The latest on the NFL quarterback front, injury and benching divisions:
* Houston's Ken Stabler had little strength in his injured left hand during the week, but if he can throw the ball at all he will start today against Oakland. Otherwise, John Reaves, who was selling real estate in Florida when the season began, will replace Stabler in a game the Oilers feel they must win. Coach Ed Biles would rather go with Gifford Nielsen than anyone else, but Nielsen just started practicing after recovering from a shoulder injury.
* Los Angeles' Pat Haden was replaced by Dan Pastorini mainly because he couldn't throw the long, accurate pass as well as last year's starter, Vince Ferragamo. Pastorini has had little work for more than a year now, but he's always had a strong arm. Haden, however, has survived these trials before, and has played well enough to be earning $220,000 a year.
* Philadelphia's Ron Jaworski will wear a specially designed flak jacket against St. Louis to protect ribs bruised on the spearing hit last week by Dallas' Dennis Thurman. The jacket was designed by the Eagles' trainer, and is supposed to be the latest in sleek models.
* After being speared in the back by Detroit's William Gay two weeks ago and missing one game, Lynn Dickey likely will start for Green Bay, even though the Packers won last week with David Whitehurst quarterbacking. Whitehurst is more mobile than Dickey, but Coach Bart Starr thinks a starter shouldn't lose his job because of an injury.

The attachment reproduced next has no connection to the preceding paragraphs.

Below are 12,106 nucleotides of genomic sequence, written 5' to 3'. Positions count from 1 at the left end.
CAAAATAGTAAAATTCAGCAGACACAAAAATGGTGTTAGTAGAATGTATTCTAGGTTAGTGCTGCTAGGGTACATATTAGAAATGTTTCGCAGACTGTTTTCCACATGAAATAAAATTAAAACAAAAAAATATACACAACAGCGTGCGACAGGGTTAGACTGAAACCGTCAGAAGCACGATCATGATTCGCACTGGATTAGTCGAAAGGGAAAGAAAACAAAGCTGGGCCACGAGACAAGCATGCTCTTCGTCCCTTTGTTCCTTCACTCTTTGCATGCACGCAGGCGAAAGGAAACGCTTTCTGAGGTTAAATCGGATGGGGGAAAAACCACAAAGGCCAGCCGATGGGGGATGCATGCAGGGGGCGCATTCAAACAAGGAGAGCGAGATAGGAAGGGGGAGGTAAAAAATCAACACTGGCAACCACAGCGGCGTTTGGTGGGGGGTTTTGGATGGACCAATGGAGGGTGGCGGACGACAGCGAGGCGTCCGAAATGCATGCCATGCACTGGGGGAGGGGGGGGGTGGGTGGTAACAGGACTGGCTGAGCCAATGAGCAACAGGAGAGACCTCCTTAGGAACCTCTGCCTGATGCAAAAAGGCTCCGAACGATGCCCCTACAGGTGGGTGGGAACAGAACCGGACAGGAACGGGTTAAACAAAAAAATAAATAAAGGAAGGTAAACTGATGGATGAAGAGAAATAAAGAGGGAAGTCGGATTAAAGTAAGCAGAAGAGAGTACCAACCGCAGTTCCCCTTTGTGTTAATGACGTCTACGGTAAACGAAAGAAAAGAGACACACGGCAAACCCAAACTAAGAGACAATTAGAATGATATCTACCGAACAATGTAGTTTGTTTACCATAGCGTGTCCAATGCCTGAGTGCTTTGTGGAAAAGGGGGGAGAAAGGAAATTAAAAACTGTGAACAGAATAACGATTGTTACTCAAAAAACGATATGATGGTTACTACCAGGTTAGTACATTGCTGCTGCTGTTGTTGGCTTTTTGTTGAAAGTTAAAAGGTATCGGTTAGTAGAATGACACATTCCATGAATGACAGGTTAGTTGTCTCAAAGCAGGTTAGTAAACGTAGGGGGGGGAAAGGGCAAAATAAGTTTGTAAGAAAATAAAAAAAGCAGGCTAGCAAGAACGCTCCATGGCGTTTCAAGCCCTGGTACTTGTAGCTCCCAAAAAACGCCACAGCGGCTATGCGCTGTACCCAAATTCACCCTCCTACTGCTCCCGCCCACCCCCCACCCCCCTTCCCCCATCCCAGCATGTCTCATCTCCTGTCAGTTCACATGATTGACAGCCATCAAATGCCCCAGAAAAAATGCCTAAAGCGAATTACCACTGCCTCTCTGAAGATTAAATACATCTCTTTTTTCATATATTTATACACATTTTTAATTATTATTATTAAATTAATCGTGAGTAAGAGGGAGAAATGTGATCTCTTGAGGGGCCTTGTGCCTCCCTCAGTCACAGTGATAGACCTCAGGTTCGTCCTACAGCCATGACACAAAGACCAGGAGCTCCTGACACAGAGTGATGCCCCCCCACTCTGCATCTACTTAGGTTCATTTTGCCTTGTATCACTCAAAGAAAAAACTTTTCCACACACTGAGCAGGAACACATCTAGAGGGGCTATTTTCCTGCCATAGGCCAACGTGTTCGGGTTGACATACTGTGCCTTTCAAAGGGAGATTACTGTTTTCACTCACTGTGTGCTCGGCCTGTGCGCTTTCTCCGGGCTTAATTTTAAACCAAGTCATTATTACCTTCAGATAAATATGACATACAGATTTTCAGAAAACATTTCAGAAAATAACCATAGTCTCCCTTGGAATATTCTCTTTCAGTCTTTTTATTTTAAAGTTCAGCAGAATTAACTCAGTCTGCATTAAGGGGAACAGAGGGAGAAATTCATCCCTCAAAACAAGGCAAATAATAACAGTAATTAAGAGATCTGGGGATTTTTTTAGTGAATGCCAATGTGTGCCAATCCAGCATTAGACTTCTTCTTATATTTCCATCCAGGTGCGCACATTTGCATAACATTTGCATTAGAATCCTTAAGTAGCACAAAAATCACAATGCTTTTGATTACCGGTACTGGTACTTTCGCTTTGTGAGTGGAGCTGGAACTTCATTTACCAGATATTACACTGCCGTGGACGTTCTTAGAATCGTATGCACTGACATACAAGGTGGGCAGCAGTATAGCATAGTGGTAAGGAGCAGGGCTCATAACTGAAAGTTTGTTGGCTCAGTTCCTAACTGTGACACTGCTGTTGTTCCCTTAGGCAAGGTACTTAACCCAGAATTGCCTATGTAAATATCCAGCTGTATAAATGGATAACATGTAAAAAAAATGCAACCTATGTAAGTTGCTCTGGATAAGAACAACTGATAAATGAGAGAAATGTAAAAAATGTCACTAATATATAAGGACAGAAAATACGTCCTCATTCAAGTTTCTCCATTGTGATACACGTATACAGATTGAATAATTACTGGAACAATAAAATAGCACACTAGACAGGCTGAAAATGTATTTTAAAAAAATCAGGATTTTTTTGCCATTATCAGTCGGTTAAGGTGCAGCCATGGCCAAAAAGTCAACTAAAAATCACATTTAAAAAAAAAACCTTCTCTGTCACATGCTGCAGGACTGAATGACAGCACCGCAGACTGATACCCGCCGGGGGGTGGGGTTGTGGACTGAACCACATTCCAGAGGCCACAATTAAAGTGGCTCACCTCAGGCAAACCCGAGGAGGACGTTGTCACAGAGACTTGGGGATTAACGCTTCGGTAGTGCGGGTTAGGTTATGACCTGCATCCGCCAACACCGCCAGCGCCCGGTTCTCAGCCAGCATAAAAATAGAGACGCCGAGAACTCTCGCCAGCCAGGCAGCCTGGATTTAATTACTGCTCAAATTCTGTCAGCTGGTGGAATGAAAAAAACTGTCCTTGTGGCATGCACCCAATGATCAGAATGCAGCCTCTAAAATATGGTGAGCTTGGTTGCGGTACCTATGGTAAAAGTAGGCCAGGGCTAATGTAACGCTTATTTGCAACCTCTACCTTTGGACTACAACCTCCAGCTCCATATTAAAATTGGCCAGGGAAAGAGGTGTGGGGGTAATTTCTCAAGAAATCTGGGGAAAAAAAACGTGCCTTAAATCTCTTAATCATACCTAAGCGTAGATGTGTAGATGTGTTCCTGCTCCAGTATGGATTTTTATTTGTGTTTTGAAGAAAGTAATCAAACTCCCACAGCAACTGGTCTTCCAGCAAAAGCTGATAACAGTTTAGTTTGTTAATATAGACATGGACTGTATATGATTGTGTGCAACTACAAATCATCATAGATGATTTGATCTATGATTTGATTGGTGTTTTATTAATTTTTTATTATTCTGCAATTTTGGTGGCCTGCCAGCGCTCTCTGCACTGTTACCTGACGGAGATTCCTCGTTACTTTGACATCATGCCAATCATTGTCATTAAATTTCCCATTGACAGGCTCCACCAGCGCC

* New York's Richard Todd isn't hurt, but a New York Post reporter is, after a locker room altercation with the Jets' quarterback Wednesday. Todd reportedly shoved the newspaperman into a locker after refusing to end his no-interview policy with the reporter, who recently had written critical articles. The Post's man wound up in the hospital with a bloody nose and other complaints.
* Denver's Craig Morton is still healthy and starting, but ex-quarterback Norm Van Brocklin can't understand why Morton isn't chased out of the league quickly by aggressive defenses. "All you have to do is go after him and put pressure on him," grumbled Van Brocklin. "He's slower and older than I am."